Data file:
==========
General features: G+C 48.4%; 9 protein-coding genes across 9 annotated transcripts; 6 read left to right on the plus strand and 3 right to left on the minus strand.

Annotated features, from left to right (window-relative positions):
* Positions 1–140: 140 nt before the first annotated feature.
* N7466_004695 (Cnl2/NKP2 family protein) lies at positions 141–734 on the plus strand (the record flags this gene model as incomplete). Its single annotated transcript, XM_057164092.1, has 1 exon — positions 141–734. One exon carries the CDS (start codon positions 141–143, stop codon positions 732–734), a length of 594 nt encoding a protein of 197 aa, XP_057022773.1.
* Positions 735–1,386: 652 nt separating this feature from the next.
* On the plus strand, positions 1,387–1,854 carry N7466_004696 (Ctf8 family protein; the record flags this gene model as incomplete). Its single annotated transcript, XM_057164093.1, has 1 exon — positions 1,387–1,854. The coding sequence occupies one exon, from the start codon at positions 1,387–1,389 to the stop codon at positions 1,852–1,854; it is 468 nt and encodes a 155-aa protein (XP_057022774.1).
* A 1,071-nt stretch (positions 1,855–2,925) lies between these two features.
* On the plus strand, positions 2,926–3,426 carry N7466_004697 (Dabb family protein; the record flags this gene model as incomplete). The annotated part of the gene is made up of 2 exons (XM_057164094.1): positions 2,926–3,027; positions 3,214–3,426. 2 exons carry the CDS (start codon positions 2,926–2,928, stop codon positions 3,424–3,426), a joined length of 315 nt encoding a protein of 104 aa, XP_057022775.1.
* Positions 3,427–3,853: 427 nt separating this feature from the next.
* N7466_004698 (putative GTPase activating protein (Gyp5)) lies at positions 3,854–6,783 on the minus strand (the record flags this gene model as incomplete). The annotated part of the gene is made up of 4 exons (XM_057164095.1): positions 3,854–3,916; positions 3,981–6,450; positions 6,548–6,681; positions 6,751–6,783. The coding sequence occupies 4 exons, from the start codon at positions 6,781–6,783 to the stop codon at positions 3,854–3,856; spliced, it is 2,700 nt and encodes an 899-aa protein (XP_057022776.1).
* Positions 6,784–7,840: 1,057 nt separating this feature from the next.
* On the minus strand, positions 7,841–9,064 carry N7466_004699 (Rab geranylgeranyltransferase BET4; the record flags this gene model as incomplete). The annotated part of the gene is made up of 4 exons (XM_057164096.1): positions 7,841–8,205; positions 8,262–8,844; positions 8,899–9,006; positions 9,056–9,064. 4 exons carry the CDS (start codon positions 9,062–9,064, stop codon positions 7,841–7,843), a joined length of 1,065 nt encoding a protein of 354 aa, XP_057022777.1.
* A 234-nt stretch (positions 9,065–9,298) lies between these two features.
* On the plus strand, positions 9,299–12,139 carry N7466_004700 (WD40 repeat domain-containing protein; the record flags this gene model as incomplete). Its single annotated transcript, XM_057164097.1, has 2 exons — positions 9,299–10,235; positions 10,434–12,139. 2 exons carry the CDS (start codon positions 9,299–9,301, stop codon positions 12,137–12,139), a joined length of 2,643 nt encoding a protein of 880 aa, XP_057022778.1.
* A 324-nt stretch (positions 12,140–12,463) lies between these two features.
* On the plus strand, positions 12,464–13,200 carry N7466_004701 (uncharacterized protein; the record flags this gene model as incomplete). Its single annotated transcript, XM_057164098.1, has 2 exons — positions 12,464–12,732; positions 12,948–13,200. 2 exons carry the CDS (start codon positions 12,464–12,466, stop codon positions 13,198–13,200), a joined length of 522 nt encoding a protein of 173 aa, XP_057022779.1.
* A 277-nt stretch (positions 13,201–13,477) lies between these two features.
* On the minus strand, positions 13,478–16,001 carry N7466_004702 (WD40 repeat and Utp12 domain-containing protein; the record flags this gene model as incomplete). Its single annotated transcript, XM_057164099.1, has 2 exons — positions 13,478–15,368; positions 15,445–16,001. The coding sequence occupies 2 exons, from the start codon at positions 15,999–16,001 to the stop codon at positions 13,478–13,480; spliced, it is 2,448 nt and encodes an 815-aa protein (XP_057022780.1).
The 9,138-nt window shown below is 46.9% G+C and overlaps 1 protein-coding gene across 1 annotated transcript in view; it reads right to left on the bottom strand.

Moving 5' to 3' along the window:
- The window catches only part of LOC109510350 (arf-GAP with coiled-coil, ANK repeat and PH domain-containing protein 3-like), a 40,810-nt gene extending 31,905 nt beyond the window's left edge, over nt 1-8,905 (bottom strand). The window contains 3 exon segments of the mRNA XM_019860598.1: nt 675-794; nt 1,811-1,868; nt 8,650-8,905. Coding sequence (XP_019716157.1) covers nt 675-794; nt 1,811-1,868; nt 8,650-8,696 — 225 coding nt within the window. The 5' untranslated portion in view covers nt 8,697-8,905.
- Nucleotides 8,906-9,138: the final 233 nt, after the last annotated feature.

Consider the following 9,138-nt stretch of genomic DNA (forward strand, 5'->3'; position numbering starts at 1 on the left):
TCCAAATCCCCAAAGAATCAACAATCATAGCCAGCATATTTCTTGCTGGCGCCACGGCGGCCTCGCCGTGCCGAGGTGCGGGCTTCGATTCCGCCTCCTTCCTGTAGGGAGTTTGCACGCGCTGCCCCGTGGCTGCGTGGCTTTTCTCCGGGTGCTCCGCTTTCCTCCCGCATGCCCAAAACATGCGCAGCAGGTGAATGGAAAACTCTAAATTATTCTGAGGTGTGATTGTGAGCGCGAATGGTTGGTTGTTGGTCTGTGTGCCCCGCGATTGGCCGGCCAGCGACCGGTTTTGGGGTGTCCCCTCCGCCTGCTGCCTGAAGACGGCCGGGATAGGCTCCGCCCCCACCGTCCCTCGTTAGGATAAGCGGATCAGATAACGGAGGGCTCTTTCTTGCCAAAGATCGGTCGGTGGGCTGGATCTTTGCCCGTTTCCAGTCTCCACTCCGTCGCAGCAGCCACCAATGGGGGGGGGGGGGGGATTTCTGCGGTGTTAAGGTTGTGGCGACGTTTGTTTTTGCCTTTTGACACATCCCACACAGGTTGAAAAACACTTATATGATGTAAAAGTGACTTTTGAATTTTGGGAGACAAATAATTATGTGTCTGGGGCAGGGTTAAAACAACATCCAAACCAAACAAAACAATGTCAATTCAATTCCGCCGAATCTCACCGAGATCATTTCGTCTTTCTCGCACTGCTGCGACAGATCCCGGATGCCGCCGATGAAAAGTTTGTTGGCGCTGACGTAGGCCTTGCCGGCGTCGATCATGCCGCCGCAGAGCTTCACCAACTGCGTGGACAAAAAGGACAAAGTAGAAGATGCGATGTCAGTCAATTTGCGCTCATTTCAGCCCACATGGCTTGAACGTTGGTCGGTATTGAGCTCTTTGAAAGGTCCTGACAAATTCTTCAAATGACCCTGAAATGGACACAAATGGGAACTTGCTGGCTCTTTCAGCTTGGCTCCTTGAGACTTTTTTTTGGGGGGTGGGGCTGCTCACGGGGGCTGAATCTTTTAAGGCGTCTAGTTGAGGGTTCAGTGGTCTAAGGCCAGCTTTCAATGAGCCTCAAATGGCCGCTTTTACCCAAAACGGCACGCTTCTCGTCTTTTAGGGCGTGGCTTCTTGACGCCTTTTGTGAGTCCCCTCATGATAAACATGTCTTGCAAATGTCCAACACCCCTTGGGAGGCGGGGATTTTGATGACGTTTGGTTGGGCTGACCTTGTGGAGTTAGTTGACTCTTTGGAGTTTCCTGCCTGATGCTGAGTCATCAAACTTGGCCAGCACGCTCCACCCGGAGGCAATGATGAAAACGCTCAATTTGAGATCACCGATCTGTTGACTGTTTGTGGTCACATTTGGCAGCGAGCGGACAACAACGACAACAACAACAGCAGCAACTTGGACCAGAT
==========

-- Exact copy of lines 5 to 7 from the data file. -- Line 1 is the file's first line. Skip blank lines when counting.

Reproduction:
* Positions 735–1,386: 652 nt separating this feature from the next.
* On the plus strand, positions 1,387–1,854 carry N7466_004696 (Ctf8 family protein; the record flags this gene model as incomplete). Its single annotated transcript, XM_057164093.1, has 1 exon — positions 1,387–1,854. The coding sequence occupies one exon, from the start codon at positions 1,387–1,389 to the stop codon at positions 1,852–1,854; it is 468 nt and encodes a 155-aa protein (XP_057022774.1).
* A 1,071-nt stretch (positions 1,855–2,925) lies between these two features.